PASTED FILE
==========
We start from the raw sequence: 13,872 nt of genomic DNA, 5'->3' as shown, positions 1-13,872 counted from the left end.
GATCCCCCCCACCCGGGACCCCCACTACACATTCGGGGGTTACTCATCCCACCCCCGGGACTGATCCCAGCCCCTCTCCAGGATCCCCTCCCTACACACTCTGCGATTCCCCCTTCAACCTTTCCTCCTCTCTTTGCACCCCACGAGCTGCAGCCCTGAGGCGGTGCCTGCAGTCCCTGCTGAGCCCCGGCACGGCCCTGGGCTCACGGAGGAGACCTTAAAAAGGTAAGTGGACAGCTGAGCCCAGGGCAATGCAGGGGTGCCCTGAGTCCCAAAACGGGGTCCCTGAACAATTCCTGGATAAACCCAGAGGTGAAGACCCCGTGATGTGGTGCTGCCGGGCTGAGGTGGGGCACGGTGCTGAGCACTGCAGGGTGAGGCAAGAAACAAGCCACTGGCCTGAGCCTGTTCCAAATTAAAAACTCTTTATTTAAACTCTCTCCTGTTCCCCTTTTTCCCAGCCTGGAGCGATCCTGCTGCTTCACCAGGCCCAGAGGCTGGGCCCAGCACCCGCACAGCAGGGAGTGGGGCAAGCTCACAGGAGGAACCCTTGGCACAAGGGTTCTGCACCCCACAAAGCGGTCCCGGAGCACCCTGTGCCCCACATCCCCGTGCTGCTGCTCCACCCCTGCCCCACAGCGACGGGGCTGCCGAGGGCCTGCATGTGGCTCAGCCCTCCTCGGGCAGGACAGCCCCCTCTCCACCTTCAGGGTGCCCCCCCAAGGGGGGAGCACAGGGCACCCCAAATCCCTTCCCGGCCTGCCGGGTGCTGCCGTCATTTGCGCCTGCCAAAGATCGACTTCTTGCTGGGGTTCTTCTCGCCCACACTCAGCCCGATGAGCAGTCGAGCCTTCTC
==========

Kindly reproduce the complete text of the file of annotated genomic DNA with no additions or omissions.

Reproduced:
We start from the raw sequence: 13,872 nt of genomic DNA, 5'->3' as shown, positions 1-13,872 counted from the left end.
GATCCCCCCCACCCGGGACCCCCACTACACATTCGGGGGTTACTCATCCCACCCCCGGGACTGATCCCAGCCCCTCTCCAGGATCCCCTCCCTACACACTCTGCGATTCCCCCTTCAACCTTTCCTCCTCTCTTTGCACCCCACGAGCTGCAGCCCTGAGGCGGTGCCTGCAGTCCCTGCTGAGCCCCGGCACGGCCCTGGGCTCACGGAGGAGACCTTAAAAAGGTAAGTGGACAGCTGAGCCCAGGGCAATGCAGGGGTGCCCTGAGTCCCAAAACGGGGTCCCTGAACAATTCCTGGATAAACCCAGAGGTGAAGACCCCGTGATGTGGTGCTGCCGGGCTGAGGTGGGGCACGGTGCTGAGCACTGCAGGGTGAGGCAAGAAACAAGCCACTGGCCTGAGCCTGTTCCAAATTAAAAACTCTTTATTTAAACTCTCTCCTGTTCCCCTTTTTCCCAGCCTGGAGCGATCCTGCTGCTTCACCAGGCCCAGAGGCTGGGCCCAGCACCCGCACAGCAGGGAGTGGGGCAAGCTCACAGGAGGAACCCTTGGCACAAGGGTTCTGCACCCCACAAAGCGGTCCCGGAGCACCCTGTGCCCCACATCCCCGTGCTGCTGCTCCACCCCTGCCCCACAGCGACGGGGCTGCCGAGGGCCTGCATGTGGCTCAGCCCTCCTCGGGCAGGACAGCCCCCTCTCCACCTTCAGGGTGCCCCCCCAAGGGGGGAGCACAGGGCACCCCAAATCCCTTCCCGGCCTGCCGGGTGCTGCCGTCATTTGCGCCTGCCAAAGATCGACTTCTTGCTGGGGTTCTTCTCGCCCACACTCAGCCCGATGAGCAGTCGAGCCTTCTC